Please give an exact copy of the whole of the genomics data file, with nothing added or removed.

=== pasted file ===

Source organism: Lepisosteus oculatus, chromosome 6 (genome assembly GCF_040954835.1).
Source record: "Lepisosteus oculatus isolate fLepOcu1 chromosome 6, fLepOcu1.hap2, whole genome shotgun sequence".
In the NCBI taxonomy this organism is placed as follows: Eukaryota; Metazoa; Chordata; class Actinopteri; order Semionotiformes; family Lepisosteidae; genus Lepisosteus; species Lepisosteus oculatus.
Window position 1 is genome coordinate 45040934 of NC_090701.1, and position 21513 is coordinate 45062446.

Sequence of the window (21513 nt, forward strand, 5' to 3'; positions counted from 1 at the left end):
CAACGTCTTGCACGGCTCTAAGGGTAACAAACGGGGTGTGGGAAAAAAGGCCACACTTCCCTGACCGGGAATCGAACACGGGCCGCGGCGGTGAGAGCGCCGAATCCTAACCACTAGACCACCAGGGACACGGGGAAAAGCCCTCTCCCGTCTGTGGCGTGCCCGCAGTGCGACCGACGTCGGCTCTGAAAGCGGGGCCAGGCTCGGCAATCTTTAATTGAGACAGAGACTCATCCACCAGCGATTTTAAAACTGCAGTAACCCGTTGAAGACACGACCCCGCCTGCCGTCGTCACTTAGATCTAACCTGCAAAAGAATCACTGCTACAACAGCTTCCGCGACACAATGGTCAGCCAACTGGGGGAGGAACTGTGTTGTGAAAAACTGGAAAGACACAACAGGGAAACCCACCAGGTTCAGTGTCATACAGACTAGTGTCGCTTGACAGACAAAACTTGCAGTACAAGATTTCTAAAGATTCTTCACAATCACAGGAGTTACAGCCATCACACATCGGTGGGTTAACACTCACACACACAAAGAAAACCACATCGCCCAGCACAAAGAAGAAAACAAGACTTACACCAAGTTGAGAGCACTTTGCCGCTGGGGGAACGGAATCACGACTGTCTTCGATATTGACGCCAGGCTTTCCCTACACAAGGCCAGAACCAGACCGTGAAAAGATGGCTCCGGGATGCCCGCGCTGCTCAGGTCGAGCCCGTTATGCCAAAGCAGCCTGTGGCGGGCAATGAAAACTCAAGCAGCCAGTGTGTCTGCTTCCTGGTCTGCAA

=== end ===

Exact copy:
Source organism: Lepisosteus oculatus, chromosome 6 (genome assembly GCF_040954835.1).
Source record: "Lepisosteus oculatus isolate fLepOcu1 chromosome 6, fLepOcu1.hap2, whole genome shotgun sequence".
In the NCBI taxonomy this organism is placed as follows: Eukaryota; Metazoa; Chordata; class Actinopteri; order Semionotiformes; family Lepisosteidae; genus Lepisosteus; species Lepisosteus oculatus.
Window position 1 is genome coordinate 45040934 of NC_090701.1, and position 21513 is coordinate 45062446.

Sequence of the window (21513 nt, forward strand, 5' to 3'; positions counted from 1 at the left end):
CAACGTCTTGCACGGCTCTAAGGGTAACAAACGGGGTGTGGGAAAAAAGGCCACACTTCCCTGACCGGGAATCGAACACGGGCCGCGGCGGTGAGAGCGCCGAATCCTAACCACTAGACCACCAGGGACACGGGGAAAAGCCCTCTCCCGTCTGTGGCGTGCCCGCAGTGCGACCGACGTCGGCTCTGAAAGCGGGGCCAGGCTCGGCAATCTTTAATTGAGACAGAGACTCATCCACCAGCGATTTTAAAACTGCAGTAACCCGTTGAAGACACGACCCCGCCTGCCGTCGTCACTTAGATCTAACCTGCAAAAGAATCACTGCTACAACAGCTTCCGCGACACAATGGTCAGCCAACTGGGGGAGGAACTGTGTTGTGAAAAACTGGAAAGACACAACAGGGAAACCCACCAGGTTCAGTGTCATACAGACTAGTGTCGCTTGACAGACAAAACTTGCAGTACAAGATTTCTAAAGATTCTTCACAATCACAGGAGTTACAGCCATCACACATCGGTGGGTTAACACTCACACACACAAAGAAAACCACATCGCCCAGCACAAAGAAGAAAACAAGACTTACACCAAGTTGAGAGCACTTTGCCGCTGGGGGAACGGAATCACGACTGTCTTCGATATTGACGCCAGGCTTTCCCTACACAAGGCCAGAACCAGACCGTGAAAAGATGGCTCCGGGATGCCCGCGCTGCTCAGGTCGAGCCCGTTATGCCAAAGCAGCCTGTGGCGGGCAATGAAAACTCAAGCAGCCAGTGTGTCTGCTTCCTGGTCTGCAA